Leaving the editorial quibbling to one side, Gleeson’s achievement rests on the calibre of the contemporary contributions,and itis of the very highest, as the numerous gongs on the collective CV testify. There is a Booker, a couple of Goldsmithers, the odd Orange, enough Costas to keep you up half the night.Several of the younger authors have become more richly decorated in the time between the signing off of the galley proofs and the release of the paperback edition. Theseheavy-hitters acquit themselves well. Anne Enright treats us to a triptych of brief epiphanic variations on the theme of the forms of love. Eimear McBride, whose mantelpiece must be getting very crowded these days, delivers “Through the Wall”, which, elegantly navigating the poles of birth and death, unfurls a keenly observed psychological portrait of a new mother.Her struggles with her loss of independence and sense of self are thrown into sharper relief by the death of her neighbour.Anakana Schofield’s “Beneath the Taps” riffs neatly on bathing rituals and obsessive compulsion.
There are outstanding pieces throughout the book. June Caldwell’s Modernist cred is on bold display in “SOMAT”, which explores right to life ethics through interior monologue. In “Shut Your Mouth, Hélène”, Nuala NíChonchúir cleverly references her frontier tale’s inspiration (a McGarrigle sisters song) by the using a refrain as a prominent formal device. Perhaps the collection’s most pleasing surprises come towards the end, however. Gleesonhere shows herself as adept at recognising new talentas she is at attracting established figures to her projects. Aside from the aforementioned Ryan, Lisa McInerney offers a grimly comedic character study that evokes all the tawdry seediness of the provincial city’s club scene. Her protagonist, seething with the resentment and rage he lacks the intelligence or emotional maturity to process, is masterfully rendered. Lastly, Roisín O’Donnell, whose debut story collection, Wild Quiet, has since also come outwith New Island, is featured here with the stunning “Infinite Landscapes”, shortlisted for the Wasafiri New Writing Prize. O’Donnell invents a style of Afro-Hibernian fabulism that draws on her background working with immigrant communities in Dublin. Itis deployed with humour and verve. When she shoots a knowing wink to the magical realists, she keeps the other eye fixed resolutely on the present moment.So we see African medicine women conferring via Skype about the cursed conception of Simidele, mother of O’Donnell’s protagonist, from whose adult perspective the story of Simidele’s life is nonlinearly told. It is an extremely artful piece of work.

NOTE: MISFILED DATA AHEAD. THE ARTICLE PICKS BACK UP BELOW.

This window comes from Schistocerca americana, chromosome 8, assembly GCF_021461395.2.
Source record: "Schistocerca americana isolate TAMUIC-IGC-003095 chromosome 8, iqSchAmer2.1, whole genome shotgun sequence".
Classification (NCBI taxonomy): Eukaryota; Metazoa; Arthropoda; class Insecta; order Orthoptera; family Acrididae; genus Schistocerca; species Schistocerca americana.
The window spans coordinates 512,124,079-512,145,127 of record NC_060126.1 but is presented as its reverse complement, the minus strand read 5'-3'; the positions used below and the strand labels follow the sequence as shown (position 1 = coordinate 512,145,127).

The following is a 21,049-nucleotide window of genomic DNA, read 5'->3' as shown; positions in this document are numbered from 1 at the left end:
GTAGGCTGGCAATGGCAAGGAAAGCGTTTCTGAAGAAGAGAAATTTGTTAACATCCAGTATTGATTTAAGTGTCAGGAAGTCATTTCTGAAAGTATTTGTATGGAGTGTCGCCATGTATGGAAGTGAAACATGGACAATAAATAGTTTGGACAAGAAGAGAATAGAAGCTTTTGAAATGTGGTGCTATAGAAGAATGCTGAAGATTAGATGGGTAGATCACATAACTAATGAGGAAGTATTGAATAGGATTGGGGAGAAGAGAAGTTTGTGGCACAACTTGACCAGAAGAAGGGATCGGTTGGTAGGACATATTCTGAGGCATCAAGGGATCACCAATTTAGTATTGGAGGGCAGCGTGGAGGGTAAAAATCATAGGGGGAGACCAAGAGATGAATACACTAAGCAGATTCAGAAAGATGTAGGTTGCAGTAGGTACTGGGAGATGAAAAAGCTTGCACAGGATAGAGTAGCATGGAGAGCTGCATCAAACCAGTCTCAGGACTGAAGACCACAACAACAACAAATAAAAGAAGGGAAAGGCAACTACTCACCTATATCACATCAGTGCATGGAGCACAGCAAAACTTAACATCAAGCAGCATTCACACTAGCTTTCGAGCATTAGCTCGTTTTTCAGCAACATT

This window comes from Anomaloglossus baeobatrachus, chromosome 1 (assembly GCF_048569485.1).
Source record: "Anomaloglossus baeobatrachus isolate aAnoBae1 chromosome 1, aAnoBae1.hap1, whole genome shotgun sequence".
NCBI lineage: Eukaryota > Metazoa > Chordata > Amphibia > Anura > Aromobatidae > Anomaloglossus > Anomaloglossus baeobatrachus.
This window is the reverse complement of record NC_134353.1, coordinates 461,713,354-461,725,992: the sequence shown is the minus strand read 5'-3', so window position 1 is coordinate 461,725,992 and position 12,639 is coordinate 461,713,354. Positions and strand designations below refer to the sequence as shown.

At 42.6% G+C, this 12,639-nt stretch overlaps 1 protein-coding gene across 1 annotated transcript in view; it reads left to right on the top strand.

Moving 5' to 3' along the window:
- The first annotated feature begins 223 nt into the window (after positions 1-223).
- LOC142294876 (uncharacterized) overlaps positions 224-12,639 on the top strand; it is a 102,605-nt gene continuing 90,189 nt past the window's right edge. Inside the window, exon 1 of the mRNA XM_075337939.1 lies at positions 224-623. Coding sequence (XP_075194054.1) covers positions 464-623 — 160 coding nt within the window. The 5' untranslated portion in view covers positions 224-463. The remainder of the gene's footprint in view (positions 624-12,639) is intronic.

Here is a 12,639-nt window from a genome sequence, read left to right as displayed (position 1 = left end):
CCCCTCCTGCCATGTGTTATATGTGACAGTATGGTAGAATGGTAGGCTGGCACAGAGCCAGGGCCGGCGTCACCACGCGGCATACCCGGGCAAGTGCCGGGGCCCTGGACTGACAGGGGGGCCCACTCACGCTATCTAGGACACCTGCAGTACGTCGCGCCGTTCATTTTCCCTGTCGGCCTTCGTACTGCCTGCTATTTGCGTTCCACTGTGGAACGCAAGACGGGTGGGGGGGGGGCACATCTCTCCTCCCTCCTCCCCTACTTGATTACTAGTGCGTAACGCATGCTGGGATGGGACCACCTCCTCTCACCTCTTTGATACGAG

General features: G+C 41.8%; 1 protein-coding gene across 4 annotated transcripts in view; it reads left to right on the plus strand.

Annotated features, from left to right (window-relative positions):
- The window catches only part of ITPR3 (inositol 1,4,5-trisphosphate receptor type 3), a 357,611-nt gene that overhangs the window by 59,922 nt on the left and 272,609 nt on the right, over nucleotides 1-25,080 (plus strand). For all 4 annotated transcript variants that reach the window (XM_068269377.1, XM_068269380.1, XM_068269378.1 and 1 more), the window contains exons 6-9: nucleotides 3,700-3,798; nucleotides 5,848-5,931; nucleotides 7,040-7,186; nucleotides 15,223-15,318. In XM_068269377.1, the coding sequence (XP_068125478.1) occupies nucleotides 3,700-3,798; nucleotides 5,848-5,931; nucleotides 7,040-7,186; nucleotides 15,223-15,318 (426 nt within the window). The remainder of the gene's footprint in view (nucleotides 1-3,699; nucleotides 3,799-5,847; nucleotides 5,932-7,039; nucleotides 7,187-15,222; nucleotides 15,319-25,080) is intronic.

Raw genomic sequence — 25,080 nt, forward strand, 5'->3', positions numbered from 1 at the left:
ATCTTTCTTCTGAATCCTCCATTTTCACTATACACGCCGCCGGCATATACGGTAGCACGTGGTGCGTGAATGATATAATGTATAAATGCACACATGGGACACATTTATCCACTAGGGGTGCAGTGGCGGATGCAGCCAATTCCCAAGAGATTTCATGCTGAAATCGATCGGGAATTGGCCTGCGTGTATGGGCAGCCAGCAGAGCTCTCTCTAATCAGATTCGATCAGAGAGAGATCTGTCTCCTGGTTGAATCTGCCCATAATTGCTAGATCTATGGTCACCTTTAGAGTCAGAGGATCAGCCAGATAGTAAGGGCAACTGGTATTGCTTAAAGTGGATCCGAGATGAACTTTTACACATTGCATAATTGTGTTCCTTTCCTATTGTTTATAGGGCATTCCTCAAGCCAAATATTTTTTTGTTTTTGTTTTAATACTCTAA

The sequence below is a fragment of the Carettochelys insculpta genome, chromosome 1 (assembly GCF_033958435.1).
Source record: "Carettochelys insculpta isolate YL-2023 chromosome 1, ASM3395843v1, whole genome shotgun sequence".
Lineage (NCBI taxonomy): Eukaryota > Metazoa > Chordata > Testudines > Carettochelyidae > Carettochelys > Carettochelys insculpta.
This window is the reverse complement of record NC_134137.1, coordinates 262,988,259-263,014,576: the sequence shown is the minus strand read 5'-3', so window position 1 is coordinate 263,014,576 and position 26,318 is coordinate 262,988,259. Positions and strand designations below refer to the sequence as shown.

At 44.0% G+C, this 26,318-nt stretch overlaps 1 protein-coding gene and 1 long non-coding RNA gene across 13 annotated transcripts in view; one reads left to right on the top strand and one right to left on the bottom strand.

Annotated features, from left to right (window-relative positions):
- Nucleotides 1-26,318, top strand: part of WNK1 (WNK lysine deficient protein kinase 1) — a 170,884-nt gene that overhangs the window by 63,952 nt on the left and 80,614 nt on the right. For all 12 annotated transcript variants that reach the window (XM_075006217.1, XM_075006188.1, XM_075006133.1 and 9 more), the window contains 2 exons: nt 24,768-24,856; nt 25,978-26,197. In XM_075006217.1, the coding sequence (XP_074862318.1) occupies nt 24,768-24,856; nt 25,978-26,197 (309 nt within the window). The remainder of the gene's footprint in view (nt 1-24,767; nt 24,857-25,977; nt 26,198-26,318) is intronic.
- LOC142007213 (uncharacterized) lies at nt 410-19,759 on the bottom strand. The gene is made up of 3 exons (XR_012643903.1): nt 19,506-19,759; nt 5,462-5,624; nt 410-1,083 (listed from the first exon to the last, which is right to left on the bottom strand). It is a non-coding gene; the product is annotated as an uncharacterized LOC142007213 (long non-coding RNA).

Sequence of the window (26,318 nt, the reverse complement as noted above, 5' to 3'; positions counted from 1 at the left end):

If The Long Gaze Back does not quite succeed in being two different things at once, taken independently, it performs well as either. The historical selections, while small in number, are made with great aesthetic discernment. Were there demand for a full-scale scholarly anthology, Gleeson’s taste and evident knowledge of the field would make her a good choice for the editorial team. The wine of the volume, the contemporary stories, provides a platform for recent work by some prominent literary figures while bringing much deserved attention to a number of compelling new voices in Irish writing.
The Long Gaze Back: An Anthology of Irish Women Writers was published by New Island Books on the 10th September 2015.
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Review by Gareth Dickson